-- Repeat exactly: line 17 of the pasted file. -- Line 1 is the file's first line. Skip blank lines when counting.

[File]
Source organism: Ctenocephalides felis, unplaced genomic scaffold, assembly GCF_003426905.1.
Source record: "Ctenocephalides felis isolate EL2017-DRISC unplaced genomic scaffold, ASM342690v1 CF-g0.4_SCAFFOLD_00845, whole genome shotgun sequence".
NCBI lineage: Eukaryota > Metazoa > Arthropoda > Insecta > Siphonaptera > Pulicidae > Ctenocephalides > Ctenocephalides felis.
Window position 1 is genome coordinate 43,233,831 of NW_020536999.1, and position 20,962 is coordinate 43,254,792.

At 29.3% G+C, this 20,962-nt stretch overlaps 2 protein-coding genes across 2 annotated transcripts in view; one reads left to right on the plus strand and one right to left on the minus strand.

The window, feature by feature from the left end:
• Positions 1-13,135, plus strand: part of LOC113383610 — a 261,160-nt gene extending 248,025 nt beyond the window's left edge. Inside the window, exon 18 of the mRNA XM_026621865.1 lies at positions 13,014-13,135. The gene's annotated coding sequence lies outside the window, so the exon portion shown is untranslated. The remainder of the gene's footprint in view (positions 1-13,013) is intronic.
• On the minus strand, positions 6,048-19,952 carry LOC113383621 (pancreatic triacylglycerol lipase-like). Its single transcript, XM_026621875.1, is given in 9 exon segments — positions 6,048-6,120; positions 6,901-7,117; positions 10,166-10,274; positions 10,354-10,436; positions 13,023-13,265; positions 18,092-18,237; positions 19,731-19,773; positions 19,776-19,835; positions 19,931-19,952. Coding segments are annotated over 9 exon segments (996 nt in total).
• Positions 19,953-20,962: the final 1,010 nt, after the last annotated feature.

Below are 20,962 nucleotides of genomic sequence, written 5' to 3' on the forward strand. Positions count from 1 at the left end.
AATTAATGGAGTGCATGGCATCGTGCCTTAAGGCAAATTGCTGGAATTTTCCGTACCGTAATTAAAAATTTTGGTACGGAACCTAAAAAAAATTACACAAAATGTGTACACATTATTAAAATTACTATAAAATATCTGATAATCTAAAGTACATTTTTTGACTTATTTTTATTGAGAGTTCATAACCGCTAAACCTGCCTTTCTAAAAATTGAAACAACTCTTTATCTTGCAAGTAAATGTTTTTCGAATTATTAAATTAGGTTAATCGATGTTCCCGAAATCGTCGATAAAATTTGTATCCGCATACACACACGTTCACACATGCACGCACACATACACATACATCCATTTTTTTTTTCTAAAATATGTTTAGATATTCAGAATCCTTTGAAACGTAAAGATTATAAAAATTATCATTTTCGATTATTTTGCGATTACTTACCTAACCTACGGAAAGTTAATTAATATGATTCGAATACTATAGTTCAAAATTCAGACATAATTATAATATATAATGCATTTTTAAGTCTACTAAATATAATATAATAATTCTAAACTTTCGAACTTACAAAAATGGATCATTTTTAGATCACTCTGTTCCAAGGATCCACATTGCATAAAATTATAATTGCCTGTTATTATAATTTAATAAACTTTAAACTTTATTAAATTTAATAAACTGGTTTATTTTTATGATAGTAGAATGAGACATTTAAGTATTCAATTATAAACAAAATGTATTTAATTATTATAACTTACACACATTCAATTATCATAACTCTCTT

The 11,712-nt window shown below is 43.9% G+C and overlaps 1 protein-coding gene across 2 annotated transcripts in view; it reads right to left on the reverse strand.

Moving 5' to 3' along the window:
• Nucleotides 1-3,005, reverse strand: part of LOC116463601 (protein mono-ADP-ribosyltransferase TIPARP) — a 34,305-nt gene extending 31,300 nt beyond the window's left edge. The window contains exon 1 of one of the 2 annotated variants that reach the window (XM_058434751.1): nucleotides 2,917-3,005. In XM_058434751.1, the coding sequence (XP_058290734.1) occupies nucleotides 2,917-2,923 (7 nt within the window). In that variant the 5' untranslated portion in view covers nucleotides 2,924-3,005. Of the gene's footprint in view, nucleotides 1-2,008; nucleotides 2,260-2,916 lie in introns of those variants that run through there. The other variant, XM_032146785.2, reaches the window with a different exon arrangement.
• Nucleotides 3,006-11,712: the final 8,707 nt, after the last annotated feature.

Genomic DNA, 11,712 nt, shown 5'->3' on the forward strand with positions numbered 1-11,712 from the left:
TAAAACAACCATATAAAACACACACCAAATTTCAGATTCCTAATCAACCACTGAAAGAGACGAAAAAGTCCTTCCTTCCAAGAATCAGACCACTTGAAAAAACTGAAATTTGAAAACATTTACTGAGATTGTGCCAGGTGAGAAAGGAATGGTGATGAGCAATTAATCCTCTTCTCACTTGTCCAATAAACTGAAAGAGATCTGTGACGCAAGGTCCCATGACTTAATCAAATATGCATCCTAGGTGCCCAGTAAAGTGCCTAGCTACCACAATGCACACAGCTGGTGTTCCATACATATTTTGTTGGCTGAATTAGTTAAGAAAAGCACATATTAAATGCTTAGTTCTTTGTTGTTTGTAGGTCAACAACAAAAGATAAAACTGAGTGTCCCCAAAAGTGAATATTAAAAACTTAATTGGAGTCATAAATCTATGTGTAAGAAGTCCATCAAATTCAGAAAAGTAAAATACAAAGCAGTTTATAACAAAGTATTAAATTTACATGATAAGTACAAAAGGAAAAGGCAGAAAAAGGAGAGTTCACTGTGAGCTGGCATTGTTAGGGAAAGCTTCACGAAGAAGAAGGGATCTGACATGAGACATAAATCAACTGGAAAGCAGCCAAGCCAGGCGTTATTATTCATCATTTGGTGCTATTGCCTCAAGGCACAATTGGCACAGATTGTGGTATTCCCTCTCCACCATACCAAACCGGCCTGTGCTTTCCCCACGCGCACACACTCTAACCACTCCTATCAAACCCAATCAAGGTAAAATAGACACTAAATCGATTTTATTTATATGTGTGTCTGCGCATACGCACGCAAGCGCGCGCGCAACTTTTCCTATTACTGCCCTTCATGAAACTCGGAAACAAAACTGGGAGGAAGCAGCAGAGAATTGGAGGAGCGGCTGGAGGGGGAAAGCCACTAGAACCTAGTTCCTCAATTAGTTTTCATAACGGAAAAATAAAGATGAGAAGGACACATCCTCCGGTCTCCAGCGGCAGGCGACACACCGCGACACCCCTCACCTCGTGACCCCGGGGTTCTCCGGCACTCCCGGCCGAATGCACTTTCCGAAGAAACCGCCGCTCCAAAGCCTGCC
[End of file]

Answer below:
TAAAACAACCATATAAAACACACACCAAATTTCAGATTCCTAATCAACCACTGAAAGAGACGAAAAAGTCCTTCCTTCCAAGAATCAGACCACTTGAAAAAACTGAAATTTGAAAACATTTACTGAGATTGTGCCAGGTGAGAAAGGAATGGTGATGAGCAATTAATCCTCTTCTCACTTGTCCAATAAACTGAAAGAGATCTGTGACGCAAGGTCCCATGACTTAATCAAATATGCATCCTAGGTGCCCAGTAAAGTGCCTAGCTACCACAATGCACACAGCTGGTGTTCCATACATATTTTGTTGGCTGAATTAGTTAAGAAAAGCACATATTAAATGCTTAGTTCTTTGTTGTTTGTAGGTCAACAACAAAAGATAAAACTGAGTGTCCCCAAAAGTGAATATTAAAAACTTAATTGGAGTCATAAATCTATGTGTAAGAAGTCCATCAAATTCAGAAAAGTAAAATACAAAGCAGTTTATAACAAAGTATTAAATTTACATGATAAGTACAAAAGGAAAAGGCAGAAAAAGGAGAGTTCACTGTGAGCTGGCATTGTTAGGGAAAGCTTCACGAAGAAGAAGGGATCTGACATGAGACATAAATCAACTGGAAAGCAGCCAAGCCAGGCGTTATTATTCATCATTTGGTGCTATTGCCTCAAGGCACAATTGGCACAGATTGTGGTATTCCCTCTCCACCATACCAAACCGGCCTGTGCTTTCCCCACGCGCACACACTCTAACCACTCCTATCAAACCCAATCAAGGTAAAATAGACACTAAATCGATTTTATTTATATGTGTGTCTGCGCATACGCACGCAAGCGCGCGCGCAACTTTTCCTATTACTGCCCTTCATGAAACTCGGAAACAAAACTGGGAGGAAGCAGCAGAGAATTGGAGGAGCGGCTGGAGGGGGAAAGCCACTAGAACCTAGTTCCTCAATTAGTTTTCATAACGGAAAAATAAAGATGAGAAGGACACATCCTCCGGTCTCCAGCGGCAGGCGACACACCGCGACACCCCTCACCTCGTGACCCCGGGGTTCTCCGGCACTCCCGGCCGAATGCACTTTCCGAAGAAACCGCCGCTCCAAAGCCTGCC